It is thought that carbamylated modification plays a crucial role in the development and progression of cardiovascular disease (CVD) in patients with end-stage renal disease (ESRD). However, information on the biological effects of carbamylated high-density lipoprotein (C-HDL) in ESRD is poor. The present study investigated the carbamylation level of HDL in ESRD and the effects of C-HDL on endothelial repair properties. HDL was isolated from healthy control subjects (n = 22) and patients with ESRD (n = 30). The carbamylation level of HDL was detected using ELISA. Isolated C-HDL for use in tissue culture experiments was carbamylated in vitro to a similar extent to that observed in ESRD. Human arterial endothelial cells were treated with C-HDL or native HDL to assess their migration, proliferation, and angiogenesis properties. HDL-associated paraoxonase 1 activity was also determined by spectrophotometry assay. Compared with healthy control subjects, the carbamylation level of HDL in ESRD patients was increased and positively correlated with blood urea concentration. In vitro, C-HDL significantly inhibited migration, angiogenesis, and proliferation in endothelial cells. Mechanistic studies revealed that HDL-associated paraoxonase 1 activity was decreased and negatively correlated with the carbamylation level of HDL in ESRD patients. In addition, C-HDL suppressed the expression of VEGF receptor 2 and scavenger receptor class B type I signaling pathways in endothelial cells. In conclusion, the present study identified a significantly increased carbamylation level of HDL in ESRD. Furthermore, C-HDL inhibited endothelial cell repair functions.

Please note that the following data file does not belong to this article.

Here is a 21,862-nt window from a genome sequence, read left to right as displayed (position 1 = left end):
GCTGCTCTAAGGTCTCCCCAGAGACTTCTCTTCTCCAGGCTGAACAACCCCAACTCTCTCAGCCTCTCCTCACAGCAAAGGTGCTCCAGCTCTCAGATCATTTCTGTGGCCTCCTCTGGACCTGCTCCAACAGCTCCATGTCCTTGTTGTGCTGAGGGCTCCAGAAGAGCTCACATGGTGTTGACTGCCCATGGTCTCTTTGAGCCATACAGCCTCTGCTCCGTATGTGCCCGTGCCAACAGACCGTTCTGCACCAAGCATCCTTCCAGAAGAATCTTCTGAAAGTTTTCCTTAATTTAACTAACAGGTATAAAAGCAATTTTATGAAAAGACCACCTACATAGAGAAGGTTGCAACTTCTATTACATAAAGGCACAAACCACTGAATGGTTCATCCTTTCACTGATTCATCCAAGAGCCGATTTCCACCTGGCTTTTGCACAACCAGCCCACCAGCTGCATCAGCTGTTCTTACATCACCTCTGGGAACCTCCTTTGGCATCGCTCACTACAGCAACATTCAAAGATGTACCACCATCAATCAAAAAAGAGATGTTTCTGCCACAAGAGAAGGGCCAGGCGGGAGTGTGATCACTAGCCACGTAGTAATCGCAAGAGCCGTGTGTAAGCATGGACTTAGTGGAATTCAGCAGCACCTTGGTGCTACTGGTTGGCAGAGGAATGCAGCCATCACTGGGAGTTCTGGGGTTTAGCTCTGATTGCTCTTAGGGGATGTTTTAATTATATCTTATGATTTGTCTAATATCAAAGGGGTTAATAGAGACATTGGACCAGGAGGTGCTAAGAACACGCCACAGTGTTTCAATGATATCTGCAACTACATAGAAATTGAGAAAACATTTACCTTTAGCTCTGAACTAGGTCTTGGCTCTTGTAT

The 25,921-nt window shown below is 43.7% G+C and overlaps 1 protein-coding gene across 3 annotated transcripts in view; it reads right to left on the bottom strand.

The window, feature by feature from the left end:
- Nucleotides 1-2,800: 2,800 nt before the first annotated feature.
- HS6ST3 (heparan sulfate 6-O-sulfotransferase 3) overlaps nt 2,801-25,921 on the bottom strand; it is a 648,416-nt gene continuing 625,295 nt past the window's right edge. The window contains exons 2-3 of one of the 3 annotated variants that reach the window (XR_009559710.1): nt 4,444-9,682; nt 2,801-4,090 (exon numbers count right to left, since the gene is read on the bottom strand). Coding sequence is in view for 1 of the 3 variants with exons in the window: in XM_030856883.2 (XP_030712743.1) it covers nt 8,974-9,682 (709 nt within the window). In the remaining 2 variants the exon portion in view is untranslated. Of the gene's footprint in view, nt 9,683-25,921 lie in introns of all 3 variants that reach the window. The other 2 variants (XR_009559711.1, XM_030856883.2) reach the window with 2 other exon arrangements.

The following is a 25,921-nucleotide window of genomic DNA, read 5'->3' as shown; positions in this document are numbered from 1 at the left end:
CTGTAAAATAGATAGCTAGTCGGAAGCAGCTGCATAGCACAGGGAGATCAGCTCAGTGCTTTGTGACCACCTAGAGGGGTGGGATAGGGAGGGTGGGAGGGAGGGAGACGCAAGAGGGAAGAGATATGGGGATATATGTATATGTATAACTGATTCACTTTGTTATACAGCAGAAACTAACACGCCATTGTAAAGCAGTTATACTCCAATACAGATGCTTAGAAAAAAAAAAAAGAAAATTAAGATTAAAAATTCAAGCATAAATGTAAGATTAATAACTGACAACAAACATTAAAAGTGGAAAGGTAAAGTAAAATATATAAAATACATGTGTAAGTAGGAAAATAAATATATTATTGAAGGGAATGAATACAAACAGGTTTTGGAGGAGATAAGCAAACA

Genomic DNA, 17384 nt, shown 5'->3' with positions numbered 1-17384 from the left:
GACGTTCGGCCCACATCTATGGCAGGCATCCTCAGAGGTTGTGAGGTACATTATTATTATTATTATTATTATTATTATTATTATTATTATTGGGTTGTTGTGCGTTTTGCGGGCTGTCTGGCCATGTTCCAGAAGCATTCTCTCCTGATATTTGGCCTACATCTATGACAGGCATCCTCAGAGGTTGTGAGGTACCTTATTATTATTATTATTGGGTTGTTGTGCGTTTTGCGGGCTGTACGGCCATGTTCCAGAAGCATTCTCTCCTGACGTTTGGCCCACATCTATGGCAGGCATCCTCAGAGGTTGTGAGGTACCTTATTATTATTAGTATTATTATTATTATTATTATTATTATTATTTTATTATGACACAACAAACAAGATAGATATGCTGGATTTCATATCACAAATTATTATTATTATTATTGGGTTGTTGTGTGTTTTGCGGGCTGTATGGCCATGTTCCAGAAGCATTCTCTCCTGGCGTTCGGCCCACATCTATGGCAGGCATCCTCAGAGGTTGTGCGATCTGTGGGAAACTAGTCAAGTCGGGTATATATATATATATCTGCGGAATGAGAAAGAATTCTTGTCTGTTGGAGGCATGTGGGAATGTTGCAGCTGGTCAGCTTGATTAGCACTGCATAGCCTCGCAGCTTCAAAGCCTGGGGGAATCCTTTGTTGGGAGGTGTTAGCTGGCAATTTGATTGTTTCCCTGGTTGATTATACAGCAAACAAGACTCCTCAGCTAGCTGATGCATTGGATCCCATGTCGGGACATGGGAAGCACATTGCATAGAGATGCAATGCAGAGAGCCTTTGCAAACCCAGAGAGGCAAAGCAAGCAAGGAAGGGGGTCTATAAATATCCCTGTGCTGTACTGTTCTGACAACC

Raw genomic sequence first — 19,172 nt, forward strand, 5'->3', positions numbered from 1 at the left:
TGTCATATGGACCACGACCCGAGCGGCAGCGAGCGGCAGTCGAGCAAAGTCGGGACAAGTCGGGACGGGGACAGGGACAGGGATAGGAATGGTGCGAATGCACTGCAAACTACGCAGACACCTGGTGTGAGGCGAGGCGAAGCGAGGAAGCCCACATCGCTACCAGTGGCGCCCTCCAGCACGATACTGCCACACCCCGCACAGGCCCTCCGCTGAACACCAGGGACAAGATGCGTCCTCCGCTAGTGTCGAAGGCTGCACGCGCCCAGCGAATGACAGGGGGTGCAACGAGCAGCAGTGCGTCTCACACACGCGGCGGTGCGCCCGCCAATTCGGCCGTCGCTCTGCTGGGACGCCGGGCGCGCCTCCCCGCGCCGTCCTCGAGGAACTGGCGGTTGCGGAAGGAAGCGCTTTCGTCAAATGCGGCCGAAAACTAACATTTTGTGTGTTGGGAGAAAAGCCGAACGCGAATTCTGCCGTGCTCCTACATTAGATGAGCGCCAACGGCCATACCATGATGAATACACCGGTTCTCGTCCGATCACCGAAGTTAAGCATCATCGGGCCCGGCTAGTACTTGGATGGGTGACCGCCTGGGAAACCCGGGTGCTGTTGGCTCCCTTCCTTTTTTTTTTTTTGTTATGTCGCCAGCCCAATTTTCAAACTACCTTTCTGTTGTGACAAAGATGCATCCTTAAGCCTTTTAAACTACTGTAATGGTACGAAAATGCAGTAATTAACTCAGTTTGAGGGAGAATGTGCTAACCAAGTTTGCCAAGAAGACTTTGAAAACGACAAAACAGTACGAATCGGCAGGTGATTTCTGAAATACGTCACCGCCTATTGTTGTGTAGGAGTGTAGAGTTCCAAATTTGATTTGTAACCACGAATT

Keywords: carbamylation; end-stage renal disease; endothelial repair; high-density lipoprotein.
Copyright © 2016 the American Physiological Society.